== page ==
[Lab] arduino popped?

Paul & Andrea Mumby themumbys at gmail.com
Mon Sep 5 10:23:55 EDT 2011

So there is a chance you just fried the VR. I would test it, it's an easy

As for getting away from the arduino formfactor... Sure for smaller
projects, it's nicer to just use the chips, and it's nice to lower the price
a bit. But there is something to be said about the community around arduino,
it's an accepted standard, and if you build boards using the shield model,
to take an arduino and socket it on, then if/when you release that design
it's MUCH easier for the average user to integrate, rather than having to
build the entire board (micro and all) from scratch.

Makes your projects more "approachable"

Just my 2 cents though ;)

- Paul

On Mon, Sep 5, 2011 at 10:19 AM, Darcy Whyte <darcy at siteware.com> wrote:

> I was muscling around the knob on the lab power supply which was connected
> to it. Then my drawbot simply stopped.
> Perhaps I should learn to just use the microprocessor chips on a bread
> board instead of buying a whole arduino. Then I can just replace what's
> broken plus that drops the price of integrating an arduino into a prototype.
> On Mon, Sep 5, 2011 at 10:11 AM, Paul & Andrea Mumby <themumbys at gmail.com>wrote:
>> A couple things that might help determine what's up. What did you do that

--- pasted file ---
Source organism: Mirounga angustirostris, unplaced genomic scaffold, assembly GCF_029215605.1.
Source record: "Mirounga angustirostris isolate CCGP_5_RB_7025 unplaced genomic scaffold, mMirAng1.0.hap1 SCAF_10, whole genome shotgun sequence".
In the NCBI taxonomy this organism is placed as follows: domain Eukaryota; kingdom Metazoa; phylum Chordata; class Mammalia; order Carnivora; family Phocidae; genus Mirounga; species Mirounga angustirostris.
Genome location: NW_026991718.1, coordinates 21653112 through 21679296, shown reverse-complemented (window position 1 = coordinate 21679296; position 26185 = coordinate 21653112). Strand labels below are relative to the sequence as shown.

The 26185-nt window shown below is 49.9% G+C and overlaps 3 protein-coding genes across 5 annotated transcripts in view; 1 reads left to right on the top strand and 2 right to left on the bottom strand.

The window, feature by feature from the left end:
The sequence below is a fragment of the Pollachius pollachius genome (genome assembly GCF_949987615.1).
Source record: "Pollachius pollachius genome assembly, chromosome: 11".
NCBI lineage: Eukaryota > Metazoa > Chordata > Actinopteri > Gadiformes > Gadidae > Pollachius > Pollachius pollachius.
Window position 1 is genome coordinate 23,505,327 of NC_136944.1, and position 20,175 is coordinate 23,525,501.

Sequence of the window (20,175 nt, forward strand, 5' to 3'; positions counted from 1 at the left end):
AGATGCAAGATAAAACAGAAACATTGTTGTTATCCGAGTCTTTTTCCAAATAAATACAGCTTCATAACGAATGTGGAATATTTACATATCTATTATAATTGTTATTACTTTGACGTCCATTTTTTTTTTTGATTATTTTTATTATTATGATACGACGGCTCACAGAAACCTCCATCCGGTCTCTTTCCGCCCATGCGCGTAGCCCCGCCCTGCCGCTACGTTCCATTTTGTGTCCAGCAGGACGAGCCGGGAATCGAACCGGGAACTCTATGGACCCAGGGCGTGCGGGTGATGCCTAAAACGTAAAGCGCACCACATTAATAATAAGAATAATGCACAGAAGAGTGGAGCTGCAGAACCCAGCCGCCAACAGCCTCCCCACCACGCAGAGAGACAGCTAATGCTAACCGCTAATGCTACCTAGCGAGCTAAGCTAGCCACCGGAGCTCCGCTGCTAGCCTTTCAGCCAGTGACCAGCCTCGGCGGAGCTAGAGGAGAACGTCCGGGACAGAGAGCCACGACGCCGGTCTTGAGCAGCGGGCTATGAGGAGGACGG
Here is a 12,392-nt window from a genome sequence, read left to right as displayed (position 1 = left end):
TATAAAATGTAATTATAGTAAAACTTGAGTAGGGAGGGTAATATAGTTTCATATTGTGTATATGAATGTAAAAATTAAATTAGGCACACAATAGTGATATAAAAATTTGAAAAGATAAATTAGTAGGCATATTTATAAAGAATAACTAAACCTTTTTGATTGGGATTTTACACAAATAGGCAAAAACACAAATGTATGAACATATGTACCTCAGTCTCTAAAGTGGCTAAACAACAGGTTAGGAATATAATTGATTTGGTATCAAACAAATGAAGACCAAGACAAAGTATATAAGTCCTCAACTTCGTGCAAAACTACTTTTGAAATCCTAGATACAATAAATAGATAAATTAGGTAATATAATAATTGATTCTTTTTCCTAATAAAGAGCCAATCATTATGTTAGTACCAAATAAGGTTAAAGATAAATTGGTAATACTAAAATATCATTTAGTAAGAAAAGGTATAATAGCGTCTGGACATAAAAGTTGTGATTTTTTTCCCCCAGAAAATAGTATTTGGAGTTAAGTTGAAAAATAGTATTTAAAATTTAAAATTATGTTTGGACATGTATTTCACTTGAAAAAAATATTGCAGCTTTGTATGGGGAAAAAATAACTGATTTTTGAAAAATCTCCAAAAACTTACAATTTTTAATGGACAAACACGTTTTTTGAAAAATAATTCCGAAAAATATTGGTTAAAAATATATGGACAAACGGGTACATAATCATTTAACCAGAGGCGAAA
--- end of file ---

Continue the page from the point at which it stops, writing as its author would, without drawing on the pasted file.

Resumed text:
>> makes you think you fried it? (the action can possibly lead to the type of
>> failure).
>> If it's no longer connecting to the PC, then it's likely got something
>> damaged on board, or the bootloader is screwed...
>> You can always look up a tutorial on reflashing the bootloader, see if
>> that works. If that won't work the board is likely toast (and I'm not sure
>> how you would accidentally corrupt the bootloader lol)
>> I would begin troubleshooting the circuit, start with power and work your
>> way down. You may have just fried the VR, in which case a new 7805 (or
>> whatever it's using) would resolve the problem. Might have fried an
>> individual discreet component, or the serial chip is toast, in which case
>> you would need a replacement.
>> Then work your way down to the micro, and if it's still not working,
>> chances are you need a new micro.
>> Just start with the easiest and trace your way back, eliminating
>> possibilities. Divide and Conquer ;)
>> - Paul
>> On Sun, Sep 4, 2011 at 5:33 PM, Darcy Whyte <darcy at siteware.com> wrote:
>>> How to check if I've fried an arduino?
>>> I have one I'm suspecting I fried but I don't really have a good way of
>>> verifying it. Any ideas?
>>> I can't seem to load blink onto it.
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